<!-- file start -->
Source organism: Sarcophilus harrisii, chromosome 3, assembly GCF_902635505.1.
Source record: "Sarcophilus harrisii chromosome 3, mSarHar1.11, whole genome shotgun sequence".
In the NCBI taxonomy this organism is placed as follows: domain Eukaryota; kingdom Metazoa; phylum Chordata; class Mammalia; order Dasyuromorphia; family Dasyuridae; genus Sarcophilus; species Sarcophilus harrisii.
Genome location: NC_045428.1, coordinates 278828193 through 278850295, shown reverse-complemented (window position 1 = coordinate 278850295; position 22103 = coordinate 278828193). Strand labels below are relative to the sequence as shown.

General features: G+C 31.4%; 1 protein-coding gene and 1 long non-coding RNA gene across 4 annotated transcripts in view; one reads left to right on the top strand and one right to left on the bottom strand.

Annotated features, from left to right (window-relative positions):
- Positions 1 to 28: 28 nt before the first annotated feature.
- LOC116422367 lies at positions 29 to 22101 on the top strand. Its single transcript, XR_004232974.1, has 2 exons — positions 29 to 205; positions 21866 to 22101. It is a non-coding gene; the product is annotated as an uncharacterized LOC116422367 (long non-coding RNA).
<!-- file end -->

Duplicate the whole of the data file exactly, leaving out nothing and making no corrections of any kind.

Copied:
Source organism: Sarcophilus harrisii, chromosome 3, assembly GCF_902635505.1.
Source record: "Sarcophilus harrisii chromosome 3, mSarHar1.11, whole genome shotgun sequence".
In the NCBI taxonomy this organism is placed as follows: domain Eukaryota; kingdom Metazoa; phylum Chordata; class Mammalia; order Dasyuromorphia; family Dasyuridae; genus Sarcophilus; species Sarcophilus harrisii.
Genome location: NC_045428.1, coordinates 278828193 through 278850295, shown reverse-complemented (window position 1 = coordinate 278850295; position 22103 = coordinate 278828193). Strand labels below are relative to the sequence as shown.

General features: G+C 31.4%; 1 protein-coding gene and 1 long non-coding RNA gene across 4 annotated transcripts in view; one reads left to right on the top strand and one right to left on the bottom strand.

Annotated features, from left to right (window-relative positions):
- Positions 1 to 28: 28 nt before the first annotated feature.
- LOC116422367 lies at positions 29 to 22101 on the top strand. Its single transcript, XR_004232974.1, has 2 exons — positions 29 to 205; positions 21866 to 22101. It is a non-coding gene; the product is annotated as an uncharacterized LOC116422367 (long non-coding RNA).